Formative Communities of Practice and Disjunctures in Southern Gulf Lowland Interaction with Central Mexico
Author(s): Christopher Pool
Recently Stoner and Pool called for an "Archaeology of Disjuncture" to refocus attention on variation in intra- and interregional interaction, illustrating the approach with the case of the Classic period of the Tuxtla Mountains in southern Veracruz. In this paper I extend application of the disjunctive approach into the Formative Period of the southern Gulf lowlands, focusing primarily on interactions with Central Mexico, and incorporating a Communities of Practice perspective on the formation and disruption of attendant horizon styles. Prominent models of Formative highland-lowland interaction grounded in paradigms of Culture History and World Systems Theory tend to treat the Southern Gulf Lowlands as a unitary entity represented at any point in time by a single pre-eminent Olmec or Epi-Olmec site. Although temporal disruptions in regional settlement systems are widely recognized, economic, political, and stylistic or symbolic interactions are often modeled as a tightly bundled whole. Here I review evidence for significant variation among communities and institutions in the Southern Gulf lowlands with respect to their external relations as a step toward a refined model of interregional interaction in the Formative period.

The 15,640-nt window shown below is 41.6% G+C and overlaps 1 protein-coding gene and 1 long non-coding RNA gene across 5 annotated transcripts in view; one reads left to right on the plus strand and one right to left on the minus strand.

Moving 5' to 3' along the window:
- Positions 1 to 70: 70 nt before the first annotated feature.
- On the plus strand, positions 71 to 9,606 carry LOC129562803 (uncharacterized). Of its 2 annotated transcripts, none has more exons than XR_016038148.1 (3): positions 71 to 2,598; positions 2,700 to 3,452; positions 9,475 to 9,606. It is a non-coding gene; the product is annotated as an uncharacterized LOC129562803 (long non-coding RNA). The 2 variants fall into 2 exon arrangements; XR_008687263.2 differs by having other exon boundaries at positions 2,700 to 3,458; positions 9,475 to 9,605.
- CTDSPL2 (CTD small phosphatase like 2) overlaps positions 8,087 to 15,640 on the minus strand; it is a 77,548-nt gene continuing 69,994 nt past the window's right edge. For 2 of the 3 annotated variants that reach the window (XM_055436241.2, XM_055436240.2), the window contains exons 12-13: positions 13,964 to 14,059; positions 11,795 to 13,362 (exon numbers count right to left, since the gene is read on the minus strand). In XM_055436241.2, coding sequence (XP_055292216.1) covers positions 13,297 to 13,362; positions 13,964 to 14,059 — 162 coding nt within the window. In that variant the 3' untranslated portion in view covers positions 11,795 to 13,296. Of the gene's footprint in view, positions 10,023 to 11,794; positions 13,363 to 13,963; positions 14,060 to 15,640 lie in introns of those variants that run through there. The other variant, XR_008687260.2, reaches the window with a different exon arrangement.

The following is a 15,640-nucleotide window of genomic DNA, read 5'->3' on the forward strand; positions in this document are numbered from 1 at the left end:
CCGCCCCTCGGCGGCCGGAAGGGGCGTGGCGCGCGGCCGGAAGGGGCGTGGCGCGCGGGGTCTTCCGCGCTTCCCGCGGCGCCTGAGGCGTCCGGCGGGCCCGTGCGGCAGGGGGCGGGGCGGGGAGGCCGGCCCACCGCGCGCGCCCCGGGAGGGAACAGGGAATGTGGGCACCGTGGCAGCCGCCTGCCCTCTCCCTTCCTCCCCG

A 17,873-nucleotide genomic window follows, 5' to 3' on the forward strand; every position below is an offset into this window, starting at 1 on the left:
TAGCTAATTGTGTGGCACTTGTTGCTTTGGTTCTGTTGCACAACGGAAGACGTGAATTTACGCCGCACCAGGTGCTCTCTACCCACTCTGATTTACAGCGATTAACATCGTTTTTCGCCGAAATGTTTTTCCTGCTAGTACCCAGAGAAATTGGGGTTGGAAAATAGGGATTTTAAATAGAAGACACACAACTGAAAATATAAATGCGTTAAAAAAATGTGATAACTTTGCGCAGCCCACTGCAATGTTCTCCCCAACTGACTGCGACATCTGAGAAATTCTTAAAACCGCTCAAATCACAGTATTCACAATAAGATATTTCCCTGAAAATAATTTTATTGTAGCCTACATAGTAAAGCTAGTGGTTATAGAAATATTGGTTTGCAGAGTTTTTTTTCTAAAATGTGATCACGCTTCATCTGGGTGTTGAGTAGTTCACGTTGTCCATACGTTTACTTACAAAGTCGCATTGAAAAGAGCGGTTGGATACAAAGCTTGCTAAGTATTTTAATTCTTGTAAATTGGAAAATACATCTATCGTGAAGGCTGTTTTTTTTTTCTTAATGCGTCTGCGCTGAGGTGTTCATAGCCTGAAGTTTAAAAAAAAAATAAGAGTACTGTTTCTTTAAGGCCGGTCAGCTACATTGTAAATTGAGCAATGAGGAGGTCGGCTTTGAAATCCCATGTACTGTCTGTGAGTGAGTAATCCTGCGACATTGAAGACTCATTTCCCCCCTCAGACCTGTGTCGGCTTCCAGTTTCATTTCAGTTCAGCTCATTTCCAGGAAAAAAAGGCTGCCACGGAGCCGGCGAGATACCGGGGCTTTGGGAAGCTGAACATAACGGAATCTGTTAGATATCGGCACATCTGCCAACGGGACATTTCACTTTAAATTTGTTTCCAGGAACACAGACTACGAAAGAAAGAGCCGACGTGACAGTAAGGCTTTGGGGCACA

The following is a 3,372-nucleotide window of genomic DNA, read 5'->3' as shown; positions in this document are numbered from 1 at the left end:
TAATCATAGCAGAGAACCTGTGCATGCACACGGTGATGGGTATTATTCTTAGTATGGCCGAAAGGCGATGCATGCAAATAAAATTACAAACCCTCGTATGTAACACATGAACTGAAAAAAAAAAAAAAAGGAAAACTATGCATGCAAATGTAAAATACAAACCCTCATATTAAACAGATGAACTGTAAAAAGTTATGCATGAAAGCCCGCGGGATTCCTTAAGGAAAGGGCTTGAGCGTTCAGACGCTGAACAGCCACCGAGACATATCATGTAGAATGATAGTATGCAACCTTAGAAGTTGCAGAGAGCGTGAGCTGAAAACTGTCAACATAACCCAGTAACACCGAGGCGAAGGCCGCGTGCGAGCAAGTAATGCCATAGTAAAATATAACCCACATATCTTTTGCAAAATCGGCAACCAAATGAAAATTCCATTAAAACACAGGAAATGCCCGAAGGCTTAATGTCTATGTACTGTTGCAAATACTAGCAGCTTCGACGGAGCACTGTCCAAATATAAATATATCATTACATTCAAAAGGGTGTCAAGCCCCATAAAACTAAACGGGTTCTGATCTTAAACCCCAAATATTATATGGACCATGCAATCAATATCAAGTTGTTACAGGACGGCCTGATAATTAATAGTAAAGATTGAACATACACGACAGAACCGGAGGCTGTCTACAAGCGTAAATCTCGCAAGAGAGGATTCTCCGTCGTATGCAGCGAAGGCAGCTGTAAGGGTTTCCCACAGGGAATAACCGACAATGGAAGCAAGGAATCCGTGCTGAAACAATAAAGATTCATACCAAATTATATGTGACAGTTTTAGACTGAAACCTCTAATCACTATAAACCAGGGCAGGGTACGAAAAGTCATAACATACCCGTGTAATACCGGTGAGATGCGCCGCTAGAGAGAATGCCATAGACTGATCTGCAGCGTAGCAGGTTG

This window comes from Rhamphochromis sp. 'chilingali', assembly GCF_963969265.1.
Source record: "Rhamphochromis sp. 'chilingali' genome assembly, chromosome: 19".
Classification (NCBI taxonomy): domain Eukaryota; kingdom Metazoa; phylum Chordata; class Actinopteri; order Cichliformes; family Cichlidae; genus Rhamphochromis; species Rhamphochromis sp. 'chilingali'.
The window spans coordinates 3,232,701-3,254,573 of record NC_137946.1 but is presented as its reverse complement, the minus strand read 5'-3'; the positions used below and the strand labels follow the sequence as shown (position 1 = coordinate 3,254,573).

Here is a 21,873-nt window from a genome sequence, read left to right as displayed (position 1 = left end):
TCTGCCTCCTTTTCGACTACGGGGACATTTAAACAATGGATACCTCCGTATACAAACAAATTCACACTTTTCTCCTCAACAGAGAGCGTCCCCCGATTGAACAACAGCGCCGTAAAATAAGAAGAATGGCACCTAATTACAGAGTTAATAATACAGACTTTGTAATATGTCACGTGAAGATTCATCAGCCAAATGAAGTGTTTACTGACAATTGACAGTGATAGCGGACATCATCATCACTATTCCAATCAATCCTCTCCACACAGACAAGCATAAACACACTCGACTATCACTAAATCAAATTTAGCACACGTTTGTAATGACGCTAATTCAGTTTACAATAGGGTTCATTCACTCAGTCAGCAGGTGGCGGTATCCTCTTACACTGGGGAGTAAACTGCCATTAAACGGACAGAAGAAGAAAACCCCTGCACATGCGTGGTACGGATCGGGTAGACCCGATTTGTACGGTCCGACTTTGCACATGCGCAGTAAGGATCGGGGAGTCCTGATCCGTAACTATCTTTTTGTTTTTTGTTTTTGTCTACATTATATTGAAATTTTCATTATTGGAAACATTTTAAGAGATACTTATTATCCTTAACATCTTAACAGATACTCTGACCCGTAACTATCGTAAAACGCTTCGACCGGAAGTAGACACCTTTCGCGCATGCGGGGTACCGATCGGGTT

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Formative Communities of Practice and Disjunctures in Southern Gulf Lowland Interaction with Central Mexico. Christopher Pool. Presented at The 82nd Annual Meeting of the Society for American Archaeology, Washington, DC. 2018 ( tDAR id: 444722)
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min long: -98.987; min lat: 17.77 ; max long: -86.858; max lat: 25.839 ;
Abstract Id(s): 21317